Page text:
By Mr. W.H. PREECE, F.R.S.

I do not know what the sensations of a man can be who is about to undergo the painful operation of execution; but I am inclined to think his sensations must be somewhat similar to those of a lecturer, brimful of notes, who has to wait until the clock strikes before he is allowed to address his audience.

The President has been kind enough to refer to the paper I propose to give you, as "Electricity in America in the year 1884;" but I would rather, after having thought more about it, that it be called "A Visit to Canada and the United States in the year 1884."

It will be in the recollection of a good many who are present that in the year 1877 I visited America, in conjunction with Mr. H.C. Fischer, the Controller of our Central Telegraph Station, to officially inspect and report upon the telegraph arrangements of that country; and on the 9th February, 1878, I had the pleasure of communicating to the members of this Society my experiences of that visit.

During the present year my visit was not an official one; I went for a holiday, and specially to accompany the members of the British Association, who, for the first time in the history of that association, held a meeting outside the limits of the United Kingdom.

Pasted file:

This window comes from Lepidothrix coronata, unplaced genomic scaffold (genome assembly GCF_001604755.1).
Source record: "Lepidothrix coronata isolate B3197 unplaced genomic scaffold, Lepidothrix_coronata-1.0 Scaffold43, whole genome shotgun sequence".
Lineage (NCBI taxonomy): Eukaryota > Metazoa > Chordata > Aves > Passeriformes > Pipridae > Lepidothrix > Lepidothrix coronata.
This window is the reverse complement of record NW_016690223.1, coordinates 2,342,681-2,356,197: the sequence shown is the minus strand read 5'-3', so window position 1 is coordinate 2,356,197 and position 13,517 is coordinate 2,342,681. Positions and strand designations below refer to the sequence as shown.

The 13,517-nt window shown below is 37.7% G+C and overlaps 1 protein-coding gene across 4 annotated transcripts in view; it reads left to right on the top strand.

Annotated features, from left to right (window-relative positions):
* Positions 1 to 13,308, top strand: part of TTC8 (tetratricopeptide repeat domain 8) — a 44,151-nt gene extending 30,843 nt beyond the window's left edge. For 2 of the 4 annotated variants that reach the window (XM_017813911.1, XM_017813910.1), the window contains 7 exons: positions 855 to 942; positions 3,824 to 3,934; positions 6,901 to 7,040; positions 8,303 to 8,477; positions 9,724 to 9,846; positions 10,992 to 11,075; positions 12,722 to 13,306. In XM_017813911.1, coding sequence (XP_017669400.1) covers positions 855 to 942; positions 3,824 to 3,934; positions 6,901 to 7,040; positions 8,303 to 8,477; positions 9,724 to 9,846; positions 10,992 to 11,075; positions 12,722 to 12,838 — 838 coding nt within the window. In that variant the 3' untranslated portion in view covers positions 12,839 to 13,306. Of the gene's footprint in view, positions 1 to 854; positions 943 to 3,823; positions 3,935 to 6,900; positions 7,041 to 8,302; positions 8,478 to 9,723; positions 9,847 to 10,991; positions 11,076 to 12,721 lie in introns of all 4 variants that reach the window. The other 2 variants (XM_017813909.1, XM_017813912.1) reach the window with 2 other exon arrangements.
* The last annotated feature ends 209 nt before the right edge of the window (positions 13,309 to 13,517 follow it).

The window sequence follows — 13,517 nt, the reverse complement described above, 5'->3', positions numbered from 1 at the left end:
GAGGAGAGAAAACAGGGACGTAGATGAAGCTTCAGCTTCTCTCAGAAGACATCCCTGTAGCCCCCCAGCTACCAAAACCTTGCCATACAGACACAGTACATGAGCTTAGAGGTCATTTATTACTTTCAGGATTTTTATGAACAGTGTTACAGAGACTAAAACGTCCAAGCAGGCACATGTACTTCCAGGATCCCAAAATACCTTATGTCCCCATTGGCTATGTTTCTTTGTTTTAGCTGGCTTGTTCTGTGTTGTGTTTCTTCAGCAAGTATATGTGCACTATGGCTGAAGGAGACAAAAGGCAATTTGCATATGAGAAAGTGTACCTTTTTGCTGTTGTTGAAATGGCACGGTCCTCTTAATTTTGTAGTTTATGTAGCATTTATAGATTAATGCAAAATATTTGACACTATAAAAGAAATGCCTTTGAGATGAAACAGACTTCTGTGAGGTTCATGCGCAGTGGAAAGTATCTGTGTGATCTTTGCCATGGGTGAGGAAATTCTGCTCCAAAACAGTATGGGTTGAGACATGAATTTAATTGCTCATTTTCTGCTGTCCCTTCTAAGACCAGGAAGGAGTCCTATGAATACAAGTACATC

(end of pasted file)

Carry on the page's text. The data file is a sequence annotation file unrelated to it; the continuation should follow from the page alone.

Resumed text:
We sailed from Liverpool in a splendid steamship called the Parisian. There were nearly 200 B.A. members on board; and notwithstanding the fact that rude Boreas tried all he could to prevent us from reaching the other side of the Atlantic; notwithstanding the fact that the Atlantic expressed its anger in the most unmistakable terms at our audacity in turning from our native shore; notwithstanding the fact that Greenland's icy mountains blew chilly blasts upon us, and made us call out all the warm things we possessed - I say notwithstanding all this, we reached the Gulf of St. Lawrence in safety, and I do not think that a merrier or a happier crew ever crossed the Atlantic.

There is one very interesting fact that is not generally known, and I certainly was unaware of it before I started, in connection with this particular route across the Atlantic, and that is, that by it the ship passes within only 200 miles of Greenland. The great circle that directs the shortest route from the north of Ireland to the Straits of Belle Isle passes within the cold region, and hence, while you were all sweltering in heat in London, we were compelled to bring out our ulsters and all our warm garments, to enable us to cross with any degree of comfort. The advantage of this particular route is supposed to be the fact that only five days are spent upon the ocean, and the remainder of the voyage is occupied in the calms and comforts of the Gulf and River St. Lawrence. But I am inclined to think that the roughness of the ocean and the coolness of the weather at all seasons are quite sufficient to prevent anybody from repeating our experience.